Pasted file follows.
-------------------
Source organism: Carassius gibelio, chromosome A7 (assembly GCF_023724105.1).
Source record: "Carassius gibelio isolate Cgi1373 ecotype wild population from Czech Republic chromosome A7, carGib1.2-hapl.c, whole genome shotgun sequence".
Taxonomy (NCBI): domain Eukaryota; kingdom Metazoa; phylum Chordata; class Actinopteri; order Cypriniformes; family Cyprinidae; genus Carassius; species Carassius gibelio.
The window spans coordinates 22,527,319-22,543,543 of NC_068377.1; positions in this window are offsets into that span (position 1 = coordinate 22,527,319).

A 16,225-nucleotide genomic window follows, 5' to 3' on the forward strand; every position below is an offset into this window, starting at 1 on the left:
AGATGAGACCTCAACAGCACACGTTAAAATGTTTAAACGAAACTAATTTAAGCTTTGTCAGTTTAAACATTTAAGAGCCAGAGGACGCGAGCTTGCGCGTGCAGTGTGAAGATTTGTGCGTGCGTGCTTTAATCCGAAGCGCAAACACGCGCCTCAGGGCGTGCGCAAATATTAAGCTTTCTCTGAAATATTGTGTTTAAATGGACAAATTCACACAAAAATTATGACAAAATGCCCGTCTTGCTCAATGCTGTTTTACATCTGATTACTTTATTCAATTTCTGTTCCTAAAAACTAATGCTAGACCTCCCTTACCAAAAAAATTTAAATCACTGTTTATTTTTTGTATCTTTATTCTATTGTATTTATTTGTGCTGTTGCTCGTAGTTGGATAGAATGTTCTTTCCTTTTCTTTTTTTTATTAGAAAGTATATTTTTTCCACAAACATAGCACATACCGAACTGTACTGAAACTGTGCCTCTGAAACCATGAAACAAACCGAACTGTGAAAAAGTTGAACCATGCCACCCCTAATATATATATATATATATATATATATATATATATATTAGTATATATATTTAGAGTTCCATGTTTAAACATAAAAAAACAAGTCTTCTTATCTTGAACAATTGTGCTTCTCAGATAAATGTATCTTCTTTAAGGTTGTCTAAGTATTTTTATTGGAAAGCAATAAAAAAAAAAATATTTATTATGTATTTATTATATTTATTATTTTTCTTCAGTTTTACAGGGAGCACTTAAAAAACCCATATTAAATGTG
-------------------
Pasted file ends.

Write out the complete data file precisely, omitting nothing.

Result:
Source organism: Carassius gibelio, chromosome A7 (assembly GCF_023724105.1).
Source record: "Carassius gibelio isolate Cgi1373 ecotype wild population from Czech Republic chromosome A7, carGib1.2-hapl.c, whole genome shotgun sequence".
Taxonomy (NCBI): domain Eukaryota; kingdom Metazoa; phylum Chordata; class Actinopteri; order Cypriniformes; family Cyprinidae; genus Carassius; species Carassius gibelio.
The window spans coordinates 22,527,319-22,543,543 of NC_068377.1; positions in this window are offsets into that span (position 1 = coordinate 22,527,319).

A 16,225-nucleotide genomic window follows, 5' to 3' on the forward strand; every position below is an offset into this window, starting at 1 on the left:
AGATGAGACCTCAACAGCACACGTTAAAATGTTTAAACGAAACTAATTTAAGCTTTGTCAGTTTAAACATTTAAGAGCCAGAGGACGCGAGCTTGCGCGTGCAGTGTGAAGATTTGTGCGTGCGTGCTTTAATCCGAAGCGCAAACACGCGCCTCAGGGCGTGCGCAAATATTAAGCTTTCTCTGAAATATTGTGTTTAAATGGACAAATTCACACAAAAATTATGACAAAATGCCCGTCTTGCTCAATGCTGTTTTACATCTGATTACTTTATTCAATTTCTGTTCCTAAAAACTAATGCTAGACCTCCCTTACCAAAAAAATTTAAATCACTGTTTATTTTTTGTATCTTTATTCTATTGTATTTATTTGTGCTGTTGCTCGTAGTTGGATAGAATGTTCTTTCCTTTTCTTTTTTTTATTAGAAAGTATATTTTTTCCACAAACATAGCACATACCGAACTGTACTGAAACTGTGCCTCTGAAACCATGAAACAAACCGAACTGTGAAAAAGTTGAACCATGCCACCCCTAATATATATATATATATATATATATATATATATATATTAGTATATATATTTAGAGTTCCATGTTTAAACATAAAAAAACAAGTCTTCTTATCTTGAACAATTGTGCTTCTCAGATAAATGTATCTTCTTTAAGGTTGTCTAAGTATTTTTATTGGAAAGCAATAAAAAAAAAAATATTTATTATGTATTTATTATATTTATTATTTTTCTTCAGTTTTACAGGGAGCACTTAAAAAACCCATATTAAATGTG